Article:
<div><font face="helvetica, arial, verdana, sans-serif"><span style="font-size: 13px;">Since the 1980s, new supernatural movements have become highly&nbsp;</span></font><span style="font-size: 13px; font-family: helvetica, arial, verdana, sans-serif;">visible additions to Thailand’s spiritual <br>landscapes and religious&nbsp;</span><span style="font-size: 13px; font-family: helvetica, arial, verdana, sans-serif;">marketplaces. Focused on supernatural intervention to bring success,&nbsp;</span><span style="font-size: 13px; font-family: helvetica, arial, verdana, sans-serif;">wealth and prosperity in Thailand’s expanding economy, these&nbsp;</span><span style="font-size: 13px; font-family: helvetica, arial, verdana, sans-serif;">movements are often only tangentially related to orthodox Theravada&nbsp;</span><span style="font-size: 13px; font-family: helvetica, arial, verdana, sans-serif;">Buddhist teachings and practice. These highly commodified wealth-oriented&nbsp;</span><span style="font-size: 13px; font-family: helvetica, arial, verdana, sans-serif;">movements emerged in the context of Thailand’s economic&nbsp;</span><span style="font-size: 13px; font-family: helvetica, arial, verdana, sans-serif;">boom in the 1980s and 1990s, and have continued to grow in popularity&nbsp;</span><span style="font-size: 13px; font-family: helvetica, arial, verdana, sans-serif;">and develop further through the 1997 Asian economic crisis and the&nbsp;</span><span style="font-size: 13px; font-family: helvetica, arial, verdana, sans-serif;">political conflicts that have destabilized Thai society over the past&nbsp;</span><span style="font-size: 13px; font-family: helvetica, arial, verdana, sans-serif;">decade. The large number of colourful special issues of Thai postage&nbsp;</span><span style="font-size: 13px; font-family: helvetica, arial, verdana, sans-serif;">stamps devoted to supernatural cults of prosperity released since&nbsp;</span><span style="font-size: 13px; font-family: helvetica, arial, verdana, sans-serif;">2004 reflects the relocation of these movements from the margins to&nbsp;</span><span style="font-size: 13px; font-family: helvetica, arial, verdana, sans-serif;">the centre of national religious practice. These stamp special issues&nbsp;</span><span style="font-size: 13px; font-family: helvetica, arial, verdana, sans-serif;">also reflect a major shift in the regime of power over public imaging&nbsp;<br></span><span style="font-size: 13px; font-family: helvetica, arial, verdana, sans-serif;">that depicts the participation of Thailand’s economic, political and&nbsp;</span><span style="font-size: 13px; font-family: helvetica, arial, verdana, sans-serif;">royal elites in new forms of supernatural ritual. This ritual has now&nbsp;</span><span style="font-size: 13px; font-family: helvetica, arial, verdana, sans-serif;">been incorporated into state projects under the aegis of officially&nbsp;</span><span style="font-size: 13px; font-family: helvetica, arial, verdana, sans-serif;">sponsored Theravada Buddhism. No longer kept hidden or private,&nbsp;</span><span style="font-size: 13px; font-family: helvetica, arial, verdana, sans-serif;">elite participation in supernatural ritual is becoming an&nbsp;</span>increasingly&nbsp;<br>visible and politically significant dimension of the symbolism and&nbsp;exercise of power in early twenty-first-century Thailand.</div>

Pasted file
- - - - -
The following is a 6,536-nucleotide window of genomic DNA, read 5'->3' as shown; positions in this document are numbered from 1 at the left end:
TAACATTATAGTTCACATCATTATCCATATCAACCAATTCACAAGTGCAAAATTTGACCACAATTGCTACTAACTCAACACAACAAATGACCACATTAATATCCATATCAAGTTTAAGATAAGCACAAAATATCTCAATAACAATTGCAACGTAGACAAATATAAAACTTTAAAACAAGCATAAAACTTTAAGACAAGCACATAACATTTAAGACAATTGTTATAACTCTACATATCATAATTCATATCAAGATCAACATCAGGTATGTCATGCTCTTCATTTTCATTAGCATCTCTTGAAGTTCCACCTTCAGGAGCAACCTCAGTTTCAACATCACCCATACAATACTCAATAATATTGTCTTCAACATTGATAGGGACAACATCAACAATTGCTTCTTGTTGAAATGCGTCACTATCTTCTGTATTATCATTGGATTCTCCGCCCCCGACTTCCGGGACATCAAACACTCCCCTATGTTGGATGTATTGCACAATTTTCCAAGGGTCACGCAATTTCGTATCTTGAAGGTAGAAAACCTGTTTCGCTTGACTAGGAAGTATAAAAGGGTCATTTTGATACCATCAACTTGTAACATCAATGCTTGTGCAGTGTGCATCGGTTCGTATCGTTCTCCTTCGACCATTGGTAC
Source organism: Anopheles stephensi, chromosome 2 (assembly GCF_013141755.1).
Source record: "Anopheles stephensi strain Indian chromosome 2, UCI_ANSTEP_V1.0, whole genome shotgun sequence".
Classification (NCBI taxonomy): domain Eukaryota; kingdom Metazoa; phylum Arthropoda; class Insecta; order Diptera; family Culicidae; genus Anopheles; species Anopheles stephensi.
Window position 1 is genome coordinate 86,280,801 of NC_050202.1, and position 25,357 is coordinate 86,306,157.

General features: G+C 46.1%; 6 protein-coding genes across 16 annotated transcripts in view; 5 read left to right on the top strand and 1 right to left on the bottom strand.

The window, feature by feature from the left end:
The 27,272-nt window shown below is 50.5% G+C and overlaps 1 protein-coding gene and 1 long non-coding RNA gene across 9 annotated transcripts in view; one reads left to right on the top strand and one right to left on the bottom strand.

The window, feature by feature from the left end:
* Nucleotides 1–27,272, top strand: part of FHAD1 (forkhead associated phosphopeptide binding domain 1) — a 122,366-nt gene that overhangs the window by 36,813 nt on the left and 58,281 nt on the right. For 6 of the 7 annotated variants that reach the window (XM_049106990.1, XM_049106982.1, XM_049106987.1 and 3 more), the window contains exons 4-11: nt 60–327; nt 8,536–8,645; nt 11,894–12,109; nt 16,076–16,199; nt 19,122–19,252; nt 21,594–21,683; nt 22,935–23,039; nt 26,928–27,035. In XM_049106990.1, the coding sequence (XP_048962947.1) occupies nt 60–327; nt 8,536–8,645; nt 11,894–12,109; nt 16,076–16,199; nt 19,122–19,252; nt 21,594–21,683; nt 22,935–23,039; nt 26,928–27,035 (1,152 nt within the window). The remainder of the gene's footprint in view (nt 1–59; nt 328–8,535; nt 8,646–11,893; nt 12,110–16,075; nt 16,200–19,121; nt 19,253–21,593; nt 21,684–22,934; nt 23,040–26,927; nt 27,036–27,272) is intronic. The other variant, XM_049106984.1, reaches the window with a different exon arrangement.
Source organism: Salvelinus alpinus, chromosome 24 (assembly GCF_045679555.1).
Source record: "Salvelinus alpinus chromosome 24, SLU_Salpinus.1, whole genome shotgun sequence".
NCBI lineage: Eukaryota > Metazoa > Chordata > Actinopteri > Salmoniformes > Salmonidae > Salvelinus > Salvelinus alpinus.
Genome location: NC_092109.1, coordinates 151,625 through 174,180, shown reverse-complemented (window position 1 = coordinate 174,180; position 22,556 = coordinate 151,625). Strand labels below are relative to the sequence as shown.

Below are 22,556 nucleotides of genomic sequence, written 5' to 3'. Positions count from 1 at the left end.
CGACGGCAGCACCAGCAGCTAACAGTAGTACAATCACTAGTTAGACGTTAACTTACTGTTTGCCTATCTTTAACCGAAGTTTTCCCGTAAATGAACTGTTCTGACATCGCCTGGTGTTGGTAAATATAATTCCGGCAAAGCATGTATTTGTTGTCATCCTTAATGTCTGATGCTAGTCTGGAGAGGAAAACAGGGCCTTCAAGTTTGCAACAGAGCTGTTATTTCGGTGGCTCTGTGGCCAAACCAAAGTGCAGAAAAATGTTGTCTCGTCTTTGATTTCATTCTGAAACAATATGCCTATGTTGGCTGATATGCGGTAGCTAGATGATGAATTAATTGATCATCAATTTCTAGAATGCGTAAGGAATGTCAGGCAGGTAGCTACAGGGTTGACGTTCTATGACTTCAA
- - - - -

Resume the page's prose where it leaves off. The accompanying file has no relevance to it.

• "When ASEAN Comes": In Search of a People-Centred ASEAN Economic Community in Greater Mekong Borderscapes, by Indrė Balčaitė, author
    Ethnographic snapshots from borderscapes in the Greater Mekong Subregion suggest that the information campaign to promote ASEAN Economic Community, with its promise of open borders from the end of 2015 onward, had reached the borderlanders. But the region's borders, though transgressed daily, remained firmly in place. These snapshots raise questions concerning whether anything was in fact opening up; if so, what was opening up; and for whom it was opening up. Limited agreements, whose implementation has lagged, promise to facilitate tourism, large-scale trade and the cross-border employment of skilled personnel, but national governments continue to manage the heavy flows of low-skilled migrants tightly.
  • SOJOURN SYMPOSIUM
  • The Divine Eye and the Diaspora: Vietnamese Syncretism Becomes Transpacific Caodaism. By Janet A. Hoskins. Review essays by Hue-Tam Ho Tai and Justin McDaniel, with a response from Janet A. Hoskins, by Hue-Tam Ho Tai, Justin McDaniel, Gareth Hoskins, authors
  • BOOK REVIEWS
  • BOOK REVIEW: Sidewalk City: Remapping Public Space in, Ho Chi Minh City by Annette M. Kim, by Danielle Labbé, author
  • BOOK REVIEW: Frontier Livelihoods: Hmong in the Sino-Vietnamese Borderlands by Sarah Turner, Christine Bonnin, and Jean Michaud, by Alexander Horstmann, author